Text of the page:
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Learn more about an exhibition, or take a self-guided tour of objects in the collections, anytime you want. Subscribe to the Museum's free audio podcasts, and receive automatic updates with Apple's iTunes or other podcast subscription software. You can also listen to or download individual audio mp3s throughout the site.

Exhibition Minutes Exhibition Minutes Podcast - iTunes

Lectures Lectures Podcast - iTunes

  • Conversation: Timothy Rub and David Brownlee on Gehry's Master Plan - June 29, 2014
  • Timothy Rub and noted architectural historian David Brownlee discuss the highlights of Frank Gehry’s plans for the renovation and expansion of the Museum’s landmark main building and how these will enhance the public’s enjoyment of the Museum’s collections.

  • Gail Harrity on Gehry's Master Plan - June 27, 2014
  • Museum President and COO Gail Harrity discusses the comprehensive design for the renewal and expansion of the Philadelphia Museum of Art by internationally celebrated architect Frank O. Gehry.

  • 2014 Barness Lecture: A Celebration of William Daley's Life and Work - March 1, 2014
  • Artist and self-proclaimed mud man William Daley creates ceramics that are geometric and mystical, architectural and meditative. Honoring his seven-decade career as a potter and teacher, this afternoon includes a talk by Daley and lectures from scholars and artists in the field of contemporary craft. Former students and others whom Daley has influenced are encouraged to offer their own testimony at the conclusion of the program.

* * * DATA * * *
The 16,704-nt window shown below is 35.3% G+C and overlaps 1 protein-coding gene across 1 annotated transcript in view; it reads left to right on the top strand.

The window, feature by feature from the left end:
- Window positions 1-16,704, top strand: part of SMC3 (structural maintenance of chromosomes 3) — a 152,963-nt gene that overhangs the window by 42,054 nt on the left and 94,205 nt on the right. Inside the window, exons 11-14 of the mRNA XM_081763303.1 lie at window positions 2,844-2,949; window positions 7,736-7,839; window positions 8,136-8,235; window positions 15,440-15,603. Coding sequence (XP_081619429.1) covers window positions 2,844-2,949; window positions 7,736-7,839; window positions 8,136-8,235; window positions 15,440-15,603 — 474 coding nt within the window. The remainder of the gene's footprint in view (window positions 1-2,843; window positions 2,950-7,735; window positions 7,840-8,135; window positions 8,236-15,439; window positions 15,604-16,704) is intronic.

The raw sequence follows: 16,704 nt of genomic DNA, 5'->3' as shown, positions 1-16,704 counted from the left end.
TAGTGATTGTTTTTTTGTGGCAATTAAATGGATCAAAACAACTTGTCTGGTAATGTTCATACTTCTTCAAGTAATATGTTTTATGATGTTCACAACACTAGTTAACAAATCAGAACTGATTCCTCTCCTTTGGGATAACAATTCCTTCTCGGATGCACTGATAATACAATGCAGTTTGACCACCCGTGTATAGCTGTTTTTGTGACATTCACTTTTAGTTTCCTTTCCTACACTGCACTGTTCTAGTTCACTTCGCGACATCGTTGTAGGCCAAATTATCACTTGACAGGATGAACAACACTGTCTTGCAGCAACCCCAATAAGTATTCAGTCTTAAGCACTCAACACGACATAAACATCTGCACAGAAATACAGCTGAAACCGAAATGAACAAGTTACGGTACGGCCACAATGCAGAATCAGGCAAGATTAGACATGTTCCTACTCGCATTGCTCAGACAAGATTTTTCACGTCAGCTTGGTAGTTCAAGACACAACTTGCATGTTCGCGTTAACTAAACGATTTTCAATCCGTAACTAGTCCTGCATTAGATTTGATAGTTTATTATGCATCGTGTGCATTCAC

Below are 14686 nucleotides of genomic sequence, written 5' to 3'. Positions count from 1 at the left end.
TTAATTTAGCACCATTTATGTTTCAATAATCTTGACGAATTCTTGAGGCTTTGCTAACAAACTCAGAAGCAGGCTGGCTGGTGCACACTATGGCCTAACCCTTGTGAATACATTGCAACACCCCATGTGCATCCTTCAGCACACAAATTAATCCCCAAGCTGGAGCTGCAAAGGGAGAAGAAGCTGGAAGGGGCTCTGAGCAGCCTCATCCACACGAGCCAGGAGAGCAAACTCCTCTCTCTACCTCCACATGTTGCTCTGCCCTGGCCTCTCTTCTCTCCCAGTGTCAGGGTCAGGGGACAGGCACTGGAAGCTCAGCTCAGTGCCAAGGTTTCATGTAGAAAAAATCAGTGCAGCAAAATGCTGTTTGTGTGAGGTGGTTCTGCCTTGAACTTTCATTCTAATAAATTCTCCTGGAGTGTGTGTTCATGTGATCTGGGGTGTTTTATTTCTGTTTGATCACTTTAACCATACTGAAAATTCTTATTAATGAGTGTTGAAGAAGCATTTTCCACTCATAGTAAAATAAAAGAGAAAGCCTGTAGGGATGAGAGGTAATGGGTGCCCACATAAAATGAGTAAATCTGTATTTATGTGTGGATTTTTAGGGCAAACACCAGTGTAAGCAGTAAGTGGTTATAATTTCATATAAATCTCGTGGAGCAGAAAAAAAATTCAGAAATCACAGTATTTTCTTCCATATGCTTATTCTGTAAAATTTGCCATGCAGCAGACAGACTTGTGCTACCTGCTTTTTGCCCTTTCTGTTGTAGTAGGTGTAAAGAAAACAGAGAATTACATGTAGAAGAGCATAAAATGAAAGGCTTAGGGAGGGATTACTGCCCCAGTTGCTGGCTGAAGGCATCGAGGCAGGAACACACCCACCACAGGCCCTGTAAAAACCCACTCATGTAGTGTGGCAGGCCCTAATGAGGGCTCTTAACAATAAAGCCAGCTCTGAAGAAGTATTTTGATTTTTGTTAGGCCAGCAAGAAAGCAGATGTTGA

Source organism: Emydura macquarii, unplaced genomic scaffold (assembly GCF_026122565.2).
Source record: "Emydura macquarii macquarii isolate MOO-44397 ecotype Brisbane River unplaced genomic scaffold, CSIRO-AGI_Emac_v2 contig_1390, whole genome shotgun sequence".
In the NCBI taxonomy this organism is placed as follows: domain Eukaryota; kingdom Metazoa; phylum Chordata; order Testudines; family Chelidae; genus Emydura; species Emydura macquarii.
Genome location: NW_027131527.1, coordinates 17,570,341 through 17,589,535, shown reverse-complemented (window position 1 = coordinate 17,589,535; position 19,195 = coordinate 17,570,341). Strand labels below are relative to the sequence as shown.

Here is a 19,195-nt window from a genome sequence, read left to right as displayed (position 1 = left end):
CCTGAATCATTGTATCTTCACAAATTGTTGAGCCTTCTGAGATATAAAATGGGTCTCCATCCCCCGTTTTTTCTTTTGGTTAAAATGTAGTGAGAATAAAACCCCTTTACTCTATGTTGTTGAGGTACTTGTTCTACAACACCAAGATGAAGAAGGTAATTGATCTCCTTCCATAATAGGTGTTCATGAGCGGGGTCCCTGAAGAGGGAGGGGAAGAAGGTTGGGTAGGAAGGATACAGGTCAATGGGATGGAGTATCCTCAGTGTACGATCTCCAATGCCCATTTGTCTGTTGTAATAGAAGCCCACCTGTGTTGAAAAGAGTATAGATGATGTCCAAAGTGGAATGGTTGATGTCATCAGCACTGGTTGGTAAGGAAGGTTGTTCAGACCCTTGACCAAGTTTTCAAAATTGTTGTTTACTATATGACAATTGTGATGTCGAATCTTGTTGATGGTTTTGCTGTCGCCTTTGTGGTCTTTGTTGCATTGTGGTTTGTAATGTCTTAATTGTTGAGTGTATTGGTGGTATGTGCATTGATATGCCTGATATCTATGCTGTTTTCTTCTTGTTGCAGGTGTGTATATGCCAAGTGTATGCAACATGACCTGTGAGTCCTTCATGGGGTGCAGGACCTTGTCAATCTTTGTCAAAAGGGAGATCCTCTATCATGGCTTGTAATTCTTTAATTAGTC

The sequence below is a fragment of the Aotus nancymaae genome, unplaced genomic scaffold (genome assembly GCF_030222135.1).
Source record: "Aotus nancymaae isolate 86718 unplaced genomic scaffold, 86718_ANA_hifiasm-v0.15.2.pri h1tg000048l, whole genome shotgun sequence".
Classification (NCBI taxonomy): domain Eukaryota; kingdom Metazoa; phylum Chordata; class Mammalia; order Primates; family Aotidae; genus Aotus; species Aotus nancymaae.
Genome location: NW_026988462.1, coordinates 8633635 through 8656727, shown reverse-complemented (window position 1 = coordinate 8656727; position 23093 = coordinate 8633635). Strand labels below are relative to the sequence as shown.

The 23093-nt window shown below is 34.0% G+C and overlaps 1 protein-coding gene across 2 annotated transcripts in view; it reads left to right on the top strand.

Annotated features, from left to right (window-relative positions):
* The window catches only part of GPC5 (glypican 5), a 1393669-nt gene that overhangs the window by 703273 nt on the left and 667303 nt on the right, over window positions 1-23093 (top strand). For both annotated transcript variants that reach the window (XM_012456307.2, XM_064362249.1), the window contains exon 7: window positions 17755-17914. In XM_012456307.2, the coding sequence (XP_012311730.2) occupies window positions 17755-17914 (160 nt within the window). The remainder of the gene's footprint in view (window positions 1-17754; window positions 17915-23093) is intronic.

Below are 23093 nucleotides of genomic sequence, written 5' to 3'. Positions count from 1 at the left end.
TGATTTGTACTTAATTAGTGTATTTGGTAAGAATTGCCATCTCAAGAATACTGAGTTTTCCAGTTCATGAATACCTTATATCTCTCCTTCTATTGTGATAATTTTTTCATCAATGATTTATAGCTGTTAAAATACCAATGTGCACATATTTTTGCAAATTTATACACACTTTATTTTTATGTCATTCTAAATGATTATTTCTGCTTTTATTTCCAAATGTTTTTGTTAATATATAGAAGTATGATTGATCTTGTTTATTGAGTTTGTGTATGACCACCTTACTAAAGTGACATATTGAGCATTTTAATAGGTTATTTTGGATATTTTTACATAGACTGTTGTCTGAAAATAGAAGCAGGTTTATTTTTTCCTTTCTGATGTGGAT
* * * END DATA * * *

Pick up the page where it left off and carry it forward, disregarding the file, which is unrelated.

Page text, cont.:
• Marc Newson - November 22, 2013
  • The most influential industrial designer of his generation, Marc Newson (Australian, born 1963) has designed everything from a dish rack to a personal jet, some pieces mass-produced, others one-offs, for both companies and art galleries. As creative director of Qantas Airways, Newson redesigned the interiors and fittings of the airline’s Airbus fleet, including cabin lighting and seats as well as its in-flight tableware.

  • The Arnold Newman Lecture: Photography and the Tradition of Portraiture - November 1, 2013
  • A Conversation with Rineke Dijkstra, Hans den Hartog Jager and Peter Barberie. Rineke Dijkstra’s art has been described as “an engrossing meditation on the anxieties, pride and tumult of youth and the emergence of the self.” Since the early 1990s, Dijkstra has produced a complex body of photographic and video work, offering a contemporary take on the genre of portraiture.

  • Annual Library Lecture: Triumph on Fairmount, All Over Again, - September 24, 2013
  • Annual Library Lecture: "Triumph on Fairmount, All Over Again," with speaker Joseph J. Rishel, Gisela and Dennis Alter Senior Curator of European Painting and Sculpture before 1900.

  • Conversation: Barbara Chase-Riboud and Carlos Basualdo - September 11, 2013
  • Barbara Chase-Riboud discusses her visual art and poetry with curator Carlos Basualdo. The artist‘s work was the subject of the 2013 exhibition “Barbara Chase-Riboud: The Malcolm X Steles”, focusing on five sculptures from the important Malcolm X series as well as related sculptures and drawings made between 1966 and 2008.

  • Jerry Pinkney - April 11 2013
  • Award-winning illustrator Jerry Pinkney speaks about his Philadelphia roots, his artistic process, and his reflections on selected projects. Pinkney’s work includes retellings of fables and folktales from all over the world, moments in American history, and images of tradition and family in African-American culture. A career retrospective, Witness: The Art of Jerry Pinkney June 28, 2013 - September 22, 2013.

  • Ralph Eugene Meatyard: The Universalizing Mask - July 13 2012